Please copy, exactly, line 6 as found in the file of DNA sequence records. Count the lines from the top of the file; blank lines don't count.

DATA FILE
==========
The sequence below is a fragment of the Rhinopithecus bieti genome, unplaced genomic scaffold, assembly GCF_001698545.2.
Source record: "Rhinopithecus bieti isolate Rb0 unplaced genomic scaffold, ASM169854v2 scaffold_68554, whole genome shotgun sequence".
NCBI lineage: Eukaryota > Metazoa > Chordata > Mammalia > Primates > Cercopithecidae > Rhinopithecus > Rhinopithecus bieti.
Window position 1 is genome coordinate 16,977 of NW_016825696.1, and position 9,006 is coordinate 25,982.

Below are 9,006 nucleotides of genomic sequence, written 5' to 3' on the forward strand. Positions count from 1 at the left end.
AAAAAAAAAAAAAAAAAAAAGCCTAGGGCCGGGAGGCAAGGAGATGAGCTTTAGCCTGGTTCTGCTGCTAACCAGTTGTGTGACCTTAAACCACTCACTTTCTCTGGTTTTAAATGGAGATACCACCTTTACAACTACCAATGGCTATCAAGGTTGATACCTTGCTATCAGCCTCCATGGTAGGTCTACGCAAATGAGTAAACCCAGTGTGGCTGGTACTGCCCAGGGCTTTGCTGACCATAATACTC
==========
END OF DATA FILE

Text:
AAAAAAAAAAAAAAAAAAAAGCCTAGGGCCGGGAGGCAAGGAGATGAGCTTTAGCCTGGTTCTGCTGCTAACCAGTTGTGTGACCTTAAACCACTCACTTTCTCTGGTTTTAAATGGAGATACCACCTTTACAACTACCAATGGCTATCAAGGTTGATACCTTGCTATCAGCCTCCATGGTAGGTCTACGCAAATGAGTAAACCCAGTGTGGCTGGTACTGCCCAGGGCTTTGCTGACCATAATACTC